What you need to know:
- The entrepreneur started a number of companies including Sembule Steel Mills, Sembule Commercial Bank, among others.
Between the 1970s and 2000, Christopher Columbus Ssembuya became a household name in Uganda due to his various business exploits.
Ssembuya, together with his brother Wilberforce Buwule, started various companies under the name Sembule , which was a combination of their names.
Sadly, Ssembuya passed away on Tuesday after collapsing in his house. He was 85.
In his home town of Nkokonjeru in Mukono District, Ssembuya played a crucial role in bringing piped water to the communities.
Born on March 6, 1936 in Nkokonjeru, Mukono District, Ssembuya attended Ngoggwe Baskerville Secondary School in Buikwe District and Kako Secondary School in Masaka.
After his studies, he briefly worked in Moyo and Karamoja districts before joining the Ministry of Finance.
His son, Mr Steven Ssembuya Magulu, a former Buikwe South MP aspirant, said his father and uncle started their first business, a hardware shop in Ndeeba, a Kampala City suburb, in 1964.
After gaining sizeable income the duo turned the business into Sembule Steel Mills and the company was incorporated in 1971.
“They started with one machine and were the first indigenous company to manufacture nails. They later started making other steel products such as Iron bars, nets, barbed wire, wire mesh, among others,” Magulu said.
He added that by the late 70s and early 80s nearly all steel products on the Ugandan market were made by Sembule Steel Mills.
“He accumulated wealth and while doing this they started Sembule Commercial Bank,” Magulu said.
It later became Allied Bank. Currently, it is known as Bank of Africa with branches in Nkokonjeru, Jinja, and Kampala.
In the 1980s, the duo started an electronic business known as Sembule Electronics which was managed by Emanuel Katongole, the owner of Quality Chemicals.
The company assembled television (TV) sets, radios, bulbs, desk telephones, street lights. It was the first supplier of color TVs and computers in the country. They also mounted traffic lights on Entebe Road and elsewhere around the country.
Sembule started an insurance company known as Pan World insurance company, the first black owned insurance company in Uganda. It later became Lions Insurance. Currently it is known as Sanlam.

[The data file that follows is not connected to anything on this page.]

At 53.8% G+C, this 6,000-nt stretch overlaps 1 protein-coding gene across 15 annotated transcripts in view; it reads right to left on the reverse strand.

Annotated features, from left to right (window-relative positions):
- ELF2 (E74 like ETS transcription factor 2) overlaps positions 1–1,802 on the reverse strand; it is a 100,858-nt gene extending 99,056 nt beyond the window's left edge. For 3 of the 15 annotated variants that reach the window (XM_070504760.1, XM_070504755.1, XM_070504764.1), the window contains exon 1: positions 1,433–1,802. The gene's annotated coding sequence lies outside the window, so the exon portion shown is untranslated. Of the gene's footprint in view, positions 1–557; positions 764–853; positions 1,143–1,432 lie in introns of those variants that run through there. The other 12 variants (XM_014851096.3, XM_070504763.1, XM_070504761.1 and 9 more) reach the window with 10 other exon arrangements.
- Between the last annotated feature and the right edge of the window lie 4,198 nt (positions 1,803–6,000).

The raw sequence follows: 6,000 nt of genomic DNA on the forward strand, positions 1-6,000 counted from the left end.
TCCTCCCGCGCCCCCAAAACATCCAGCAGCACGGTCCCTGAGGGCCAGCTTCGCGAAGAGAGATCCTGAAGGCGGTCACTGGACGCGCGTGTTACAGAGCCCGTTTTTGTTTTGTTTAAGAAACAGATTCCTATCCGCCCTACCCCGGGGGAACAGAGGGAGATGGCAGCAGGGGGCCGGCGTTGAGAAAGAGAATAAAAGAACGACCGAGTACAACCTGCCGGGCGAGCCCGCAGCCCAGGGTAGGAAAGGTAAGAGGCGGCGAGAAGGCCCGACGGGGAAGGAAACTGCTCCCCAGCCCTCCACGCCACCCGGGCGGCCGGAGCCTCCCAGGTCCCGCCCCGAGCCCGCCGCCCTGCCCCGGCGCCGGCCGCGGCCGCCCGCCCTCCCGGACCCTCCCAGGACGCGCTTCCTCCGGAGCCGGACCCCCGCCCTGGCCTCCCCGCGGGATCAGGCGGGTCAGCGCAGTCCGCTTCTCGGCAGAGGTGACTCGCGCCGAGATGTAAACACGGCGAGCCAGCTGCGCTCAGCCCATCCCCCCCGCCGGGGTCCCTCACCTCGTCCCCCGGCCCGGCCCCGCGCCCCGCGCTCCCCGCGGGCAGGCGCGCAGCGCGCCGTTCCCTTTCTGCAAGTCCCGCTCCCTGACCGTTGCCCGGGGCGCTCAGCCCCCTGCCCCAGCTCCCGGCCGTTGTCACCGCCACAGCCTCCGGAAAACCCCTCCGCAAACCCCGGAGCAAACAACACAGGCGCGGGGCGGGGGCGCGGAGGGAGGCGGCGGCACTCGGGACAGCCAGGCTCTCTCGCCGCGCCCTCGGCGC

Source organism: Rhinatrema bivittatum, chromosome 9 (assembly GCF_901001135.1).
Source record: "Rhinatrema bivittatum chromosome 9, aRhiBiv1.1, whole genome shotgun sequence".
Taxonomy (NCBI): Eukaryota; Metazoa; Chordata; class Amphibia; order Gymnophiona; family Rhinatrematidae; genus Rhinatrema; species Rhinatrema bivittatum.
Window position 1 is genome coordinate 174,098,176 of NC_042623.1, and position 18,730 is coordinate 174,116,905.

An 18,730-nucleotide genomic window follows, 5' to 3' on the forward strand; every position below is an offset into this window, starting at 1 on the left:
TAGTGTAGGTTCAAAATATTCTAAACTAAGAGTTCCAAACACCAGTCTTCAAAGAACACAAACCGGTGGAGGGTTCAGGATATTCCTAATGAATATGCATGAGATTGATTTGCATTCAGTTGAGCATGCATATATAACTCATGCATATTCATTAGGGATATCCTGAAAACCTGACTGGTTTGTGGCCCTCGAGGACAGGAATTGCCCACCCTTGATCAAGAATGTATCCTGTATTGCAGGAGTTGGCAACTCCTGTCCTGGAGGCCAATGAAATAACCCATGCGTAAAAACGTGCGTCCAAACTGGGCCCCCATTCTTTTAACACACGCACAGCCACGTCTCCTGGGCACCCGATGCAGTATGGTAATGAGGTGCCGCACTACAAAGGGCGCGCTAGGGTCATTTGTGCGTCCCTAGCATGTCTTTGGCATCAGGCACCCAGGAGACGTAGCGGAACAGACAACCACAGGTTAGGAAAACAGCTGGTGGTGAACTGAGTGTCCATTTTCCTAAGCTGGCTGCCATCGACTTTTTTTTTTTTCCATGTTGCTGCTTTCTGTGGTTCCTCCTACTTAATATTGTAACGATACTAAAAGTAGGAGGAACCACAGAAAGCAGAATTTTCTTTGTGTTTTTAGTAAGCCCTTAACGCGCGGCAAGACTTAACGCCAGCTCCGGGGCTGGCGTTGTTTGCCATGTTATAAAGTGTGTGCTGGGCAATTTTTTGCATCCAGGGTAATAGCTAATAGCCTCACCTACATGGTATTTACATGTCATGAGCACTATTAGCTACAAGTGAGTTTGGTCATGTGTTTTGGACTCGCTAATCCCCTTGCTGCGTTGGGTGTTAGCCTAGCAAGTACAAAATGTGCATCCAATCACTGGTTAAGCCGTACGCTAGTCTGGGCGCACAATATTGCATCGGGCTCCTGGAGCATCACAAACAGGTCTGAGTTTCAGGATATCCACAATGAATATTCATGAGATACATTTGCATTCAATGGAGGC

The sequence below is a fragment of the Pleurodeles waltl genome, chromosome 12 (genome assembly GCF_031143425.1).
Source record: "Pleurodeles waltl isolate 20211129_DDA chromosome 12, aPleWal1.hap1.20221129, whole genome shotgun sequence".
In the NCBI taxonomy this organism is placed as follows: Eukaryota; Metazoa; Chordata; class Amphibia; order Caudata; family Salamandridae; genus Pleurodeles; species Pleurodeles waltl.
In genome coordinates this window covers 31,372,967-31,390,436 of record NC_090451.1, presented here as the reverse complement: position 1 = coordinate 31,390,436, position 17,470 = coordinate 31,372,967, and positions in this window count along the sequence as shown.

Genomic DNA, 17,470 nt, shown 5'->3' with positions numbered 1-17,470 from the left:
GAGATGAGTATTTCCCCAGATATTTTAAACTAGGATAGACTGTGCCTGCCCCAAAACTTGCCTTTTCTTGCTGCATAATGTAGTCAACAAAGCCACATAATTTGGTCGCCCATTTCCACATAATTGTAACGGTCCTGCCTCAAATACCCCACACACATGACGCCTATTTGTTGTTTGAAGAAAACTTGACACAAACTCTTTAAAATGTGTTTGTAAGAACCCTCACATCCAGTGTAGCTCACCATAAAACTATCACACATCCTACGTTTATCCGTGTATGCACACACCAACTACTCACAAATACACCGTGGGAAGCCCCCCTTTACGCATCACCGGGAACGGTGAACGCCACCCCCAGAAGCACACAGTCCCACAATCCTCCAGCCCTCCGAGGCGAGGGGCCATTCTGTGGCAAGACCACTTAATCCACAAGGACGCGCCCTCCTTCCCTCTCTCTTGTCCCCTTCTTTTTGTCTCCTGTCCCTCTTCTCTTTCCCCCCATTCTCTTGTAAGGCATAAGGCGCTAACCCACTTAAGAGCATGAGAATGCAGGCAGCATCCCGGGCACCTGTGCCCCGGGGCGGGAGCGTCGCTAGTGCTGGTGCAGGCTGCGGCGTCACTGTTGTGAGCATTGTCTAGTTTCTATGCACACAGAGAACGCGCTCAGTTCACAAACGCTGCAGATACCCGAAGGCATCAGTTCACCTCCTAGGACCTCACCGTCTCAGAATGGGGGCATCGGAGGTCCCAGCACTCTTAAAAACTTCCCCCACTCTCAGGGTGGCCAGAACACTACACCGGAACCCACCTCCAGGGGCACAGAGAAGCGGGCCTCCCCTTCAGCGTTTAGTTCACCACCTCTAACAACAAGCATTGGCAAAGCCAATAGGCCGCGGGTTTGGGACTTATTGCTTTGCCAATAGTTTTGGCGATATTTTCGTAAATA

The duo became the first licensed TV station owner. The company owned Cable Sat TV (CTv). It later became Wavah Broadcasting Service (WBS).
They also managed Nile Hotel which is now the Kampala Serena Hotel.
Between 1997 and 2005, Sembule was closed due to a loan acquired from PTA Bank. The company had signed $6.6 million under Bank of Uganda guarantee.
However, Sembule received only $4.2 million, according to Magulu. He adds that Sembule surrendered their rights to manage the company.
“Management functions were taken from the group and it collapsed,” he says.
Magulu adds that President Museveni intervened and bailed the company out with Shs11 billion and in 2005 all their properties were returned.
At the time the properties were returned, the company had been indebted to a tune if $1 million.
“I appreciate the President for remembering my dad. The company had been gone for eight years and all titles were returned,” Magulu said.
However, in 2013, Sembule collapsed after incurring a Shs750m debt with a South African company, Euro Metals.
“We had paid all banks to zero balance but Sembule collapsed with a small debt.”
At the time of his death, Sembuya only had two properties in Kololo and Ntinda.
Ssembuya will be buried on Friday in Nkokonjeru. The main vigil will be held today at Namirembe Cathedral in Kampala.
He has left behind two wives and 12 biological children.
Mugulu says his father invested in his children and most of them are running big companies. One son Francis Ssembuya runs Ssembuya Steel Mills, while on of his daughters, Lydia Bbuule, runs Mesha steels.